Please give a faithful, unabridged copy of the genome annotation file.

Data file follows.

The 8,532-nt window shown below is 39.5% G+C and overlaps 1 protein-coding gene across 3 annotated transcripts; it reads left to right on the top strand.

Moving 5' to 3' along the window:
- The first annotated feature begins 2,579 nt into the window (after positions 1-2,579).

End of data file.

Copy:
The 8,532-nt window shown below is 39.5% G+C and overlaps 1 protein-coding gene across 3 annotated transcripts; it reads left to right on the top strand.

Moving 5' to 3' along the window:
- The first annotated feature begins 2,579 nt into the window (after positions 1-2,579).